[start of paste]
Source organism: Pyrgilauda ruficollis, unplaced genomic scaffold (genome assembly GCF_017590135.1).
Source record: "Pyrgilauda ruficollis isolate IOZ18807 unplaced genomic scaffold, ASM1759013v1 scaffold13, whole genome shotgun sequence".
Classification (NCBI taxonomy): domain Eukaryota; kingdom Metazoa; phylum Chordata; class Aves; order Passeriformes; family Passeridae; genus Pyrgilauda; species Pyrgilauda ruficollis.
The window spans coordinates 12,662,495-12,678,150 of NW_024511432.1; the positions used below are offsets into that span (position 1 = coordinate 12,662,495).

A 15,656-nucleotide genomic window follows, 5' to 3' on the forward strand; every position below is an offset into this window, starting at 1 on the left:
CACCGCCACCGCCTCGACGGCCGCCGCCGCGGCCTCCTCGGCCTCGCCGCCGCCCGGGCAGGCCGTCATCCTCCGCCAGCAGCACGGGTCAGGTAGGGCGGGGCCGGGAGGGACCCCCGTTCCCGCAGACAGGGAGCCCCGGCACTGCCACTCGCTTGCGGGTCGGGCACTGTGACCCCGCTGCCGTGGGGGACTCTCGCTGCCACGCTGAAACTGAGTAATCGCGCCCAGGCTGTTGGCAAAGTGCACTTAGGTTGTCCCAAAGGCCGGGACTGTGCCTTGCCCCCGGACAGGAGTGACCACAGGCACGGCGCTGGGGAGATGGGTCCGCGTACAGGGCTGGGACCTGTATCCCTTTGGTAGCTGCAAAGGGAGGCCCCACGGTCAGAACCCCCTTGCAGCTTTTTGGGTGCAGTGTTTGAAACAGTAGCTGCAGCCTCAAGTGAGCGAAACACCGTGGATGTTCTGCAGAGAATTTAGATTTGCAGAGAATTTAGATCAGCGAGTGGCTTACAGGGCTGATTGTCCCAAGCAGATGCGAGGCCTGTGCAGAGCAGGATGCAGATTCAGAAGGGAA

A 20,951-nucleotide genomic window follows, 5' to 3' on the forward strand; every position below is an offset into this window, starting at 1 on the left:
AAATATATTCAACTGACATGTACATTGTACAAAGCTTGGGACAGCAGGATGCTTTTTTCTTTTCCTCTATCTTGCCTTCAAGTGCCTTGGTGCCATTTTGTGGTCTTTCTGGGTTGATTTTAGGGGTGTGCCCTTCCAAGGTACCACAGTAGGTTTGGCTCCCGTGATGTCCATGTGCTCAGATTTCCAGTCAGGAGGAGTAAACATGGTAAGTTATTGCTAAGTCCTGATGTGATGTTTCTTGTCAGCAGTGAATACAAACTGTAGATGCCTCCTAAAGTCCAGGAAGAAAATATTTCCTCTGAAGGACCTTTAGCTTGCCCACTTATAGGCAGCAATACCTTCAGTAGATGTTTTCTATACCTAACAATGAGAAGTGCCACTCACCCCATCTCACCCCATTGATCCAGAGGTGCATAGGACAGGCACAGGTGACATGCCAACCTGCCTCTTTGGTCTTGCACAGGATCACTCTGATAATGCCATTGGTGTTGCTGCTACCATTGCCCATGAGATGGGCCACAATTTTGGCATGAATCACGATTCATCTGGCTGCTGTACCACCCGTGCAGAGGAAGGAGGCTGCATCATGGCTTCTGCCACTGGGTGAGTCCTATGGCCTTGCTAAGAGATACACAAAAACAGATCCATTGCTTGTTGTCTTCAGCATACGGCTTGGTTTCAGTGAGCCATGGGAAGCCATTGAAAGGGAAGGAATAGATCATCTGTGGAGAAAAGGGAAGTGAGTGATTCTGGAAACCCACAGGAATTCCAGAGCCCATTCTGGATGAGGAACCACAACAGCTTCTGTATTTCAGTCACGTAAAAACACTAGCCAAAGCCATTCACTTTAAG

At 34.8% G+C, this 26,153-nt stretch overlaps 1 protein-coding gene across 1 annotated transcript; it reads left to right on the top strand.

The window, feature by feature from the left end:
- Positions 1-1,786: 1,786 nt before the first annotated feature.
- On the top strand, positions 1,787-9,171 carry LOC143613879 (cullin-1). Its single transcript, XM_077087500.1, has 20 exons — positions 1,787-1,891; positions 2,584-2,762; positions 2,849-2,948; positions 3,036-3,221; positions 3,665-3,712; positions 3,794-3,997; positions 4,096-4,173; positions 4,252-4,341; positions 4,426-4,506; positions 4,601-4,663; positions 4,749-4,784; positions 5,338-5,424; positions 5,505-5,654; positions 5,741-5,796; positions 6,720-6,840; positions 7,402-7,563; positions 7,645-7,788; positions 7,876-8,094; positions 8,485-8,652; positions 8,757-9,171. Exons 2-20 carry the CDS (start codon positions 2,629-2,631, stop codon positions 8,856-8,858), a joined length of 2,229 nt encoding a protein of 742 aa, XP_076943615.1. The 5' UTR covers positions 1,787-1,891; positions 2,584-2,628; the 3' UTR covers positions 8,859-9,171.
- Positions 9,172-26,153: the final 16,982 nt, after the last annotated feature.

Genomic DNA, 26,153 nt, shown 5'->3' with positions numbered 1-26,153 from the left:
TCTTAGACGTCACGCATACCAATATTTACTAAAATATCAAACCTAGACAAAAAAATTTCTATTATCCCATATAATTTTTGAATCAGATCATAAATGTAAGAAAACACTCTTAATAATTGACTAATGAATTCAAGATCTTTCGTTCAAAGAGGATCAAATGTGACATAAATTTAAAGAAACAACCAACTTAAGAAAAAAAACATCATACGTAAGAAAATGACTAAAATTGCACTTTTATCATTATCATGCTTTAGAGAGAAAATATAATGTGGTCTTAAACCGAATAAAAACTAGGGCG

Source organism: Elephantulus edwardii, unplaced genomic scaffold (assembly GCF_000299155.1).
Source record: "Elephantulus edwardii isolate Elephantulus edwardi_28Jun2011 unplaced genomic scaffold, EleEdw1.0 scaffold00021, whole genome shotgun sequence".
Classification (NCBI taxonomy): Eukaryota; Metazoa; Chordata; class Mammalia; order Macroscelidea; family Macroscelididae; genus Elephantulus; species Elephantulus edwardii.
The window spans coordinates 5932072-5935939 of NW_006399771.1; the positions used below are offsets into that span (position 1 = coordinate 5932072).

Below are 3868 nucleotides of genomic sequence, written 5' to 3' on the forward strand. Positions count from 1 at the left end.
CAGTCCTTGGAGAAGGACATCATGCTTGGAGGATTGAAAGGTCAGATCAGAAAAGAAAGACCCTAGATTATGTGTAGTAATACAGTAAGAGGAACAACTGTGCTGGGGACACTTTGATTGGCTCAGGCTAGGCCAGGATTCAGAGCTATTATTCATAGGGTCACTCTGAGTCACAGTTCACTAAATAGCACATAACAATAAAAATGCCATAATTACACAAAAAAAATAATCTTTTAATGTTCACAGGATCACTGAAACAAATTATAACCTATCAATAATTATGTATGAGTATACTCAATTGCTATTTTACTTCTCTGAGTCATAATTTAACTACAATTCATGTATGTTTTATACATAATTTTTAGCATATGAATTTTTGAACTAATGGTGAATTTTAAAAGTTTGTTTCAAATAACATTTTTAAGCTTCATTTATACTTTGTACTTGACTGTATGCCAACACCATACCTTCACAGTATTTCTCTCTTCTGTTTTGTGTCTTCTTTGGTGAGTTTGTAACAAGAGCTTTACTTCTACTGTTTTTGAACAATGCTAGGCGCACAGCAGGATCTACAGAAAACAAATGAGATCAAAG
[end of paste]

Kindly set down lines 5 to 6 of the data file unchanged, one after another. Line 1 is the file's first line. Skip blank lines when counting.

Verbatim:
A 15,656-nucleotide genomic window follows, 5' to 3' on the forward strand; every position below is an offset into this window, starting at 1 on the left:
CACCGCCACCGCCTCGACGGCCGCCGCCGCGGCCTCCTCGGCCTCGCCGCCGCCCGGGCAGGCCGTCATCCTCCGCCAGCAGCACGGGTCAGGTAGGGCGGGGCCGGGAGGGACCCCCGTTCCCGCAGACAGGGAGCCCCGGCACTGCCACTCGCTTGCGGGTCGGGCACTGTGACCCCGCTGCCGTGGGGGACTCTCGCTGCCACGCTGAAACTGAGTAATCGCGCCCAGGCTGTTGGCAAAGTGCACTTAGGTTGTCCCAAAGGCCGGGACTGTGCCTTGCCCCCGGACAGGAGTGACCACAGGCACGGCGCTGGGGAGATGGGTCCGCGTACAGGGCTGGGACCTGTATCCCTTTGGTAGCTGCAAAGGGAGGCCCCACGGTCAGAACCCCCTTGCAGCTTTTTGGGTGCAGTGTTTGAAACAGTAGCTGCAGCCTCAAGTGAGCGAAACACCGTGGATGTTCTGCAGAGAATTTAGATTTGCAGAGAATTTAGATCAGCGAGTGGCTTACAGGGCTGATTGTCCCAAGCAGATGCGAGGCCTGTGCAGAGCAGGATGCAGATTCAGAAGGGAA